The definition. In broad terms: The kitchen is my workshop. This space is the chronicle of those activities and their inspirations.

The cook. I’m Karen. I kept canisters of flour and water in my Fisher-Price kitchen when I was 5, which I would knead together to “bake bread.” That was the beginning. Now, twenty years later, I still am drawn to the meditative stillness that’s found in baking. And in the casual creation of an impromptu meal.

I grew up in small-town West Texas, as close to Mexico as to the nearest US city, and my tastes have been molded by my southwestern roots and a strong wandering gene. I’m currently in Boston, exploring the northeastern food scene and making my own breakfast tacos to stave off Tex-Mex withdrawl.

The philosophy. I was raised watching these things: Mamaw kept a worm garden for her compost until she was 92 years old and made biscuits from scratch every morning. She gave me oatmeal cookies (without raisins) in my great-grandfather’s empty cigar boxes. Grandma canned pears she picked from her trees and pickled the cucumbers she grew. I have inherited her cast iron skillet.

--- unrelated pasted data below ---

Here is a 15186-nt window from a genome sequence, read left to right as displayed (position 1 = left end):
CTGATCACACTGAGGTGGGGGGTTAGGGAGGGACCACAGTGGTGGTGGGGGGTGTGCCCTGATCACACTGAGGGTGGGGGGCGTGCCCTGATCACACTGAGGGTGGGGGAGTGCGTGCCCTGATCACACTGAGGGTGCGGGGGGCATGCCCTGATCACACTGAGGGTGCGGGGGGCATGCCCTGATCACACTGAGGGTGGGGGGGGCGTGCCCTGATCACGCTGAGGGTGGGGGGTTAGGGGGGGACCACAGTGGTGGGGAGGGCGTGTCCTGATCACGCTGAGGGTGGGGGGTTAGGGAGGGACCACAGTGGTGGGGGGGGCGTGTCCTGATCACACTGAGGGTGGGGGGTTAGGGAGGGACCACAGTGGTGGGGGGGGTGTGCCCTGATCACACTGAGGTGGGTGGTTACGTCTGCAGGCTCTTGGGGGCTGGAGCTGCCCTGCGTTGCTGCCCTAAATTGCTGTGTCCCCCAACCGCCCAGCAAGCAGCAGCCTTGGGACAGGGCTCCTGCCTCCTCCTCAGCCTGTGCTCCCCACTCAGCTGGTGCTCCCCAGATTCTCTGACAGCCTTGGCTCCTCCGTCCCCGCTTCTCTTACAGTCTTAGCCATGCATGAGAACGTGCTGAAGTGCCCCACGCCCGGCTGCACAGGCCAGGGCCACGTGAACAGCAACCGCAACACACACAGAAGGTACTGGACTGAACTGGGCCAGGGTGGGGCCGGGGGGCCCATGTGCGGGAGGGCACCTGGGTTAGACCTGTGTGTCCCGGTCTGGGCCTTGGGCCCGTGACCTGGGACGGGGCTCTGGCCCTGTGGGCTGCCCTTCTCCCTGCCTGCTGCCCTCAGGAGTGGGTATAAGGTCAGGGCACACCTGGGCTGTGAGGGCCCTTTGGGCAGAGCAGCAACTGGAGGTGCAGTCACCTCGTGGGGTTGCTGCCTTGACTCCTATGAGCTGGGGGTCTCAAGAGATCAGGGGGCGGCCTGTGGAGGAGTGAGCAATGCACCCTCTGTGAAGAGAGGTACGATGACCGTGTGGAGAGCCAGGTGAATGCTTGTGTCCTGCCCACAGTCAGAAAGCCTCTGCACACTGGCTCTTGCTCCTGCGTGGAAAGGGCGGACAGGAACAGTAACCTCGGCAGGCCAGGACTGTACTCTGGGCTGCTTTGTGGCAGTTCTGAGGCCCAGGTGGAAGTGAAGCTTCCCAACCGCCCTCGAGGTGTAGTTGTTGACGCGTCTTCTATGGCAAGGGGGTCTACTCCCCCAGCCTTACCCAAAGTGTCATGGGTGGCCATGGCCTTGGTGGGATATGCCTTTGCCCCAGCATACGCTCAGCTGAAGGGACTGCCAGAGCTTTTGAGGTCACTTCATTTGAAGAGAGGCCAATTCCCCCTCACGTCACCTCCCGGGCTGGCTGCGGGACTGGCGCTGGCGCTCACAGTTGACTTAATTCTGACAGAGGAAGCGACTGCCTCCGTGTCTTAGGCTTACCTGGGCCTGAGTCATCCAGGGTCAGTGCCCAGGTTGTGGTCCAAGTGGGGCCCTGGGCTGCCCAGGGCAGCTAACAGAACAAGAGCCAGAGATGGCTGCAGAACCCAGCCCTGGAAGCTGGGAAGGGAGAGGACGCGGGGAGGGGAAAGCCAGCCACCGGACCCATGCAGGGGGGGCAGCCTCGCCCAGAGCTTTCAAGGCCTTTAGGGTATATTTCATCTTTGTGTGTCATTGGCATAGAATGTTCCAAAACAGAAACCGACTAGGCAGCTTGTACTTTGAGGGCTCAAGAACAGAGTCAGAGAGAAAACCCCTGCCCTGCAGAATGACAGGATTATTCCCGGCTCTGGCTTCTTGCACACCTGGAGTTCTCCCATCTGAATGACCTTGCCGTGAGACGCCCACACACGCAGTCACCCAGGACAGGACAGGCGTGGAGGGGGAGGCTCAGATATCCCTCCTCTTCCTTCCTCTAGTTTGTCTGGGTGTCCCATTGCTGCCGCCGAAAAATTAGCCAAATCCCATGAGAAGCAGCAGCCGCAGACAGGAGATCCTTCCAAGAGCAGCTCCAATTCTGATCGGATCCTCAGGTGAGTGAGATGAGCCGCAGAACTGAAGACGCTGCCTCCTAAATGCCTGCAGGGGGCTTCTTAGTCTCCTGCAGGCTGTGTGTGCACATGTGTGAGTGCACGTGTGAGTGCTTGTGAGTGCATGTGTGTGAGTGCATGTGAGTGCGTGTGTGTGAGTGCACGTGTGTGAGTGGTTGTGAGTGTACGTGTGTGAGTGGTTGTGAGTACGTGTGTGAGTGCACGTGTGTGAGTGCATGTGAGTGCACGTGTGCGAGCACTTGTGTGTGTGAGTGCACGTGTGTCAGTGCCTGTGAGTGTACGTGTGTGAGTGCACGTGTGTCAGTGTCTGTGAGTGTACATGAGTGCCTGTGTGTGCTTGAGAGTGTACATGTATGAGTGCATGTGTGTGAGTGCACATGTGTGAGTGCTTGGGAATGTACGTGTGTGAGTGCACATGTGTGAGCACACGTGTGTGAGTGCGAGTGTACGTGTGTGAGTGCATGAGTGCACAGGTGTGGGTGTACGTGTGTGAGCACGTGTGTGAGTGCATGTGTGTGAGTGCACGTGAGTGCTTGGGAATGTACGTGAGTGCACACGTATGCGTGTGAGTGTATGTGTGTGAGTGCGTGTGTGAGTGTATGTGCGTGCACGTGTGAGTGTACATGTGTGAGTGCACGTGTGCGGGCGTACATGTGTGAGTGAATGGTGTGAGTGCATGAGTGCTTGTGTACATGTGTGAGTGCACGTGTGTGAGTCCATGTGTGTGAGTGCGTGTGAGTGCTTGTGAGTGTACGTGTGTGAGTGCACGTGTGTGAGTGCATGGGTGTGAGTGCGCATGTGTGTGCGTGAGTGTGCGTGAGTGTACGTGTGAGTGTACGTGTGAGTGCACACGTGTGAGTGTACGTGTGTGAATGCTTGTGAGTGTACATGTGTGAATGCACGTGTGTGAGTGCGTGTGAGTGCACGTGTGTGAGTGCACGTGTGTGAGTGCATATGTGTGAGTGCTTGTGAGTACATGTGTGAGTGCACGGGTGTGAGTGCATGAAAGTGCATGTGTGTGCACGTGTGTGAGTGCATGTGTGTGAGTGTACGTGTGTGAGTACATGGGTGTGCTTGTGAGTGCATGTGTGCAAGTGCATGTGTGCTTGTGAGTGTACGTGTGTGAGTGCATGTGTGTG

Mimi still juices backyard oranges in the morning and bakes bread twice a week. She sends me gingersnaps in the mail. My mother taught me how to bottlefeed a lamb and raise chickens. She makes prickly pear jelly in the late summer and grows tomatoes until Christmas in Texas.

These handmade, homemade adventures have taught me that food can become a medium for sharing, loving and remembering, that food grows our bodies and forms our communities and binds us in our world. Now I am far from my roots in a tiny Boston apartment without even a balcony for a container garden, but I still believe in the old-fashioned dinner hour. And in damn good food.

Thanks for stopping by!